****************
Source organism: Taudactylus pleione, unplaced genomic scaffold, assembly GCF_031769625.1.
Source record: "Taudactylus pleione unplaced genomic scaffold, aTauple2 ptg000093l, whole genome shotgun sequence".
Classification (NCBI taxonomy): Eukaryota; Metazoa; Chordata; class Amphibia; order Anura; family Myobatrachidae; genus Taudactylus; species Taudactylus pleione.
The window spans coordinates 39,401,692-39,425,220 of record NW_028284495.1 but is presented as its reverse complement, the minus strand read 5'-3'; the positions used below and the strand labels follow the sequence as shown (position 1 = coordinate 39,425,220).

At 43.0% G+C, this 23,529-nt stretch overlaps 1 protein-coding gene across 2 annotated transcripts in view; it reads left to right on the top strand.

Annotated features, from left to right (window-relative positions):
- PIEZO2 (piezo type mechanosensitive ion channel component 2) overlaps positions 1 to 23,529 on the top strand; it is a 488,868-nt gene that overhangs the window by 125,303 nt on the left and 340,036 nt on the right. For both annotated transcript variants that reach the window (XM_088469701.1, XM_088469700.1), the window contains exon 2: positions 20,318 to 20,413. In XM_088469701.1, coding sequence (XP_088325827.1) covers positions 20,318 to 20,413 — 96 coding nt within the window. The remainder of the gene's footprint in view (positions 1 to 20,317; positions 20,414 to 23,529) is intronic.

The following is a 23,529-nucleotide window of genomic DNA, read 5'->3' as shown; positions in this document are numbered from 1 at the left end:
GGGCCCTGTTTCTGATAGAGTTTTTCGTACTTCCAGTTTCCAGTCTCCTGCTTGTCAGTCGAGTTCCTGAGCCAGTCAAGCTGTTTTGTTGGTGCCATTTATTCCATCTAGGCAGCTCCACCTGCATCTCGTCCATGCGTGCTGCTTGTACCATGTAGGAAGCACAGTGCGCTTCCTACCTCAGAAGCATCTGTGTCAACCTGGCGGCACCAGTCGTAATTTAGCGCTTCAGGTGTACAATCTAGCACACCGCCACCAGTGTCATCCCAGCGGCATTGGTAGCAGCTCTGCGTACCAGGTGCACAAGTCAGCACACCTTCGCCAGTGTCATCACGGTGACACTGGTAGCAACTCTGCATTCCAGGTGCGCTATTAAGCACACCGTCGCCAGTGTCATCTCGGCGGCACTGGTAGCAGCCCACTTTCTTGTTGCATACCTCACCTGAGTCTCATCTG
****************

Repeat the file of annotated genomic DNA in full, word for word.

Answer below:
Source organism: Taudactylus pleione, unplaced genomic scaffold, assembly GCF_031769625.1.
Source record: "Taudactylus pleione unplaced genomic scaffold, aTauple2 ptg000093l, whole genome shotgun sequence".
Classification (NCBI taxonomy): Eukaryota; Metazoa; Chordata; class Amphibia; order Anura; family Myobatrachidae; genus Taudactylus; species Taudactylus pleione.
The window spans coordinates 39,401,692-39,425,220 of record NW_028284495.1 but is presented as its reverse complement, the minus strand read 5'-3'; the positions used below and the strand labels follow the sequence as shown (position 1 = coordinate 39,425,220).

At 43.0% G+C, this 23,529-nt stretch overlaps 1 protein-coding gene across 2 annotated transcripts in view; it reads left to right on the top strand.

Annotated features, from left to right (window-relative positions):
- PIEZO2 (piezo type mechanosensitive ion channel component 2) overlaps positions 1 to 23,529 on the top strand; it is a 488,868-nt gene that overhangs the window by 125,303 nt on the left and 340,036 nt on the right. For both annotated transcript variants that reach the window (XM_088469701.1, XM_088469700.1), the window contains exon 2: positions 20,318 to 20,413. In XM_088469701.1, coding sequence (XP_088325827.1) covers positions 20,318 to 20,413 — 96 coding nt within the window. The remainder of the gene's footprint in view (positions 1 to 20,317; positions 20,414 to 23,529) is intronic.

The following is a 23,529-nucleotide window of genomic DNA, read 5'->3' as shown; positions in this document are numbered from 1 at the left end:
GGGCCCTGTTTCTGATAGAGTTTTTCGTACTTCCAGTTTCCAGTCTCCTGCTTGTCAGTCGAGTTCCTGAGCCAGTCAAGCTGTTTTGTTGGTGCCATTTATTCCATCTAGGCAGCTCCACCTGCATCTCGTCCATGCGTGCTGCTTGTACCATGTAGGAAGCACAGTGCGCTTCCTACCTCAGAAGCATCTGTGTCAACCTGGCGGCACCAGTCGTAATTTAGCGCTTCAGGTGTACAATCTAGCACACCGCCACCAGTGTCATCCCAGCGGCATTGGTAGCAGCTCTGCGTACCAGGTGCACAAGTCAGCACACCTTCGCCAGTGTCATCACGGTGACACTGGTAGCAACTCTGCATTCCAGGTGCGCTATTAAGCACACCGTCGCCAGTGTCATCTCGGCGGCACTGGTAGCAGCCCACTTTCTTGTTGCATACCTCACCTGAGTCTCATCTG